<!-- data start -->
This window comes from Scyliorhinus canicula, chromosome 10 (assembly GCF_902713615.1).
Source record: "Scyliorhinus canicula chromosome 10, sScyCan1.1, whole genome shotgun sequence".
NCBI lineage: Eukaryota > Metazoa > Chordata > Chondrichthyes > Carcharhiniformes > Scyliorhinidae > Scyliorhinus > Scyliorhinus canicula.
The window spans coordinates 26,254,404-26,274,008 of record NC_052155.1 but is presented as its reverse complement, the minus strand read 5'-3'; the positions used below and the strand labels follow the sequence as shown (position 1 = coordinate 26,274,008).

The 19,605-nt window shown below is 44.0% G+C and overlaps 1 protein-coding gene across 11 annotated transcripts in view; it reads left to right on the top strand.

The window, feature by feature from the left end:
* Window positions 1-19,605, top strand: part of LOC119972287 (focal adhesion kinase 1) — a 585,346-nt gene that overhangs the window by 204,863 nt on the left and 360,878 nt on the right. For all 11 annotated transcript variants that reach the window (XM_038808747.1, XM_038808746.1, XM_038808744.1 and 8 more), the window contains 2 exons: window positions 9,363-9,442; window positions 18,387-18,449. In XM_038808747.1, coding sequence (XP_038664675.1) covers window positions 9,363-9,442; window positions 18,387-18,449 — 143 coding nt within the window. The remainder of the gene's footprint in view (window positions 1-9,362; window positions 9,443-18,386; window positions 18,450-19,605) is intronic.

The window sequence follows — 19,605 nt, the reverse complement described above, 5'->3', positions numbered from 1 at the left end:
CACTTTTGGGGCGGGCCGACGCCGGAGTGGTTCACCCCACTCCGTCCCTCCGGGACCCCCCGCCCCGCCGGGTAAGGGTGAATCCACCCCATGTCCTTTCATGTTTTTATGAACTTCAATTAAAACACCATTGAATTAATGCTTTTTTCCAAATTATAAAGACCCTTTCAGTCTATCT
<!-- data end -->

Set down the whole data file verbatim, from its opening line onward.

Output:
This window comes from Scyliorhinus canicula, chromosome 10 (assembly GCF_902713615.1).
Source record: "Scyliorhinus canicula chromosome 10, sScyCan1.1, whole genome shotgun sequence".
NCBI lineage: Eukaryota > Metazoa > Chordata > Chondrichthyes > Carcharhiniformes > Scyliorhinidae > Scyliorhinus > Scyliorhinus canicula.
The window spans coordinates 26,254,404-26,274,008 of record NC_052155.1 but is presented as its reverse complement, the minus strand read 5'-3'; the positions used below and the strand labels follow the sequence as shown (position 1 = coordinate 26,274,008).

The 19,605-nt window shown below is 44.0% G+C and overlaps 1 protein-coding gene across 11 annotated transcripts in view; it reads left to right on the top strand.

The window, feature by feature from the left end:
* Window positions 1-19,605, top strand: part of LOC119972287 (focal adhesion kinase 1) — a 585,346-nt gene that overhangs the window by 204,863 nt on the left and 360,878 nt on the right. For all 11 annotated transcript variants that reach the window (XM_038808747.1, XM_038808746.1, XM_038808744.1 and 8 more), the window contains 2 exons: window positions 9,363-9,442; window positions 18,387-18,449. In XM_038808747.1, coding sequence (XP_038664675.1) covers window positions 9,363-9,442; window positions 18,387-18,449 — 143 coding nt within the window. The remainder of the gene's footprint in view (window positions 1-9,362; window positions 9,443-18,386; window positions 18,450-19,605) is intronic.

The window sequence follows — 19,605 nt, the reverse complement described above, 5'->3', positions numbered from 1 at the left end:
CACTTTTGGGGCGGGCCGACGCCGGAGTGGTTCACCCCACTCCGTCCCTCCGGGACCCCCCGCCCCGCCGGGTAAGGGTGAATCCACCCCATGTCCTTTCATGTTTTTATGAACTTCAATTAAAACACCATTGAATTAATGCTTTTTTCCAAATTATAAAGACCCTTTCAGTCTATCT